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Career Advice: Never Surprise The Boss With Bad News

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You are certain to hit patches of bad news as you travel your career path. Don't make bad matters worse by trying to pretend it doesn't exist or to hide it.

It is a cardinal sin to permit your boss and the organization to be caught unaware by bad news.

No organization escapes bad news forever. Budgets are not met. Deliveries are late. Equipment doesn't work. People foul up.

Job Tip: It is essential to your career success to learn how to deliver bad news, as well as how to receive it.

There are at least four major things wrong with failing to blow the whistle when you see bad news coming. Be aware of them as you strive to reach your career goals.

First, ignoring bad news won't make it go away. It's bound to surface sooner or later, probably at the worst possible time.

Second, most problems can be fixed, wholly or in part, if addressed soon enough.

Third, left unattended, most problems simply get bigger and more difficult with time.

Fourth, when you fail to report the bad news, you are leaving your boss vulnerable to being blindsided with a problem and the accusation from his boss that he doesn't have control of his organization.

You Probably Won't Be A Hero when you bring bad news, no matter who's at fault. Your are likely to take some hits and bruises; whistleblowers are not popular. In ancient times, kings cut off the heads of messengers who brought bad news.

There is really no easy way to report bad news; however, you can take some steps to help diffuse the situations and ease the pain.

? Have all of the facts in hand. Report them succinctly; no dodging and ducking.

? Be patient; let the boss vent his or her anger and frustration.

? Offer a solution, or at least some way to cut the losses.

? Don't be defensive. If you are to blame, take the heat yourself; don't try to lay it off on others. However, if a group of which you are a part is at fault be sure you report in the "we" mode. Try to depersonalize the matter as much as possible.

? Be sure to make a practice of reporting good news, too. Avoid being identified as one who always bears ill tidings.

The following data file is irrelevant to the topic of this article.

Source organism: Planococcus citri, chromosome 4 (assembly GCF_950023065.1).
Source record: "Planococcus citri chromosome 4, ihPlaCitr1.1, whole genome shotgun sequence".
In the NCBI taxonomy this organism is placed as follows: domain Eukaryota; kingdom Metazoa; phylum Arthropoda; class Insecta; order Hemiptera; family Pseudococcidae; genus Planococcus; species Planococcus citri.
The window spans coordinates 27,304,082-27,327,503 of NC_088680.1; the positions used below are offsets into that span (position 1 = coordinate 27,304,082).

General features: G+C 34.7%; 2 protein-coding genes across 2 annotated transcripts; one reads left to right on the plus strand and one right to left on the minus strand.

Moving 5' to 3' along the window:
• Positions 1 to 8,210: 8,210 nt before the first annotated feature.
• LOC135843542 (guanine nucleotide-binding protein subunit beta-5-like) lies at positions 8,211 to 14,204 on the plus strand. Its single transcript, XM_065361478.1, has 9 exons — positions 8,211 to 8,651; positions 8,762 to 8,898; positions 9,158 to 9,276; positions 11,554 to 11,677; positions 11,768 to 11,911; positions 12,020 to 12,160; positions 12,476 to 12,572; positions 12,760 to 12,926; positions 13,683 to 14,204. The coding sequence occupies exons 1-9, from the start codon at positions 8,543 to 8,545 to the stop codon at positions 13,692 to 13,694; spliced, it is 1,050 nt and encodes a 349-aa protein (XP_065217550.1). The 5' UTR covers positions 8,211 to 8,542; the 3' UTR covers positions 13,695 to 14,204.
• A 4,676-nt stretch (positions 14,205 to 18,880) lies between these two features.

How To Receive Bad News

Career Tip: Just as it is important to quickly and accurately report bad news, it is necessary to know how to handle bad news that is reported to you.

? Stay calm and collected when an associate reports bad news to you. If you have a reputation of blowing up when such reports are made, you discourage the flow of information that is necessary to function as a leader.

? Don?t go off half-cocked. Gather all the facts: who, what, when, where, why? Define the extent of the problem as quickly as you can. Assess the damage. And doublecheck your information.

? Initiate damage control asap.

? Report the situation to your boss in the same fashion as you expect to be reported to. If you have be able to clear up the problem, report it anyway. Get credit for handling the matter without taking up his time.

If you have not been able to eliminate the problem, explain the steps you have already taken to prevent further damage, along with your recommendations for eliminating the cause of the problem.

Hopefully, you are working for an organization where the messenger gets shot only if he's late with the bad news.

To get more common sense career advice on how to protect and advance your career during tough times, sign up at http://www.CommonSenseAtWork.com for a free subscription to Ramon Greenwood's widely read e-newsletter and participate in his blog. He coaches from a successful career as Senior VP at American Express, author of career-related books, and a senior executive/consultant in Fortune 500 companies.

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Ramon Greenwood
Career Development
ramon@commonsenseatwork.com
Ramon Greenwood's web site

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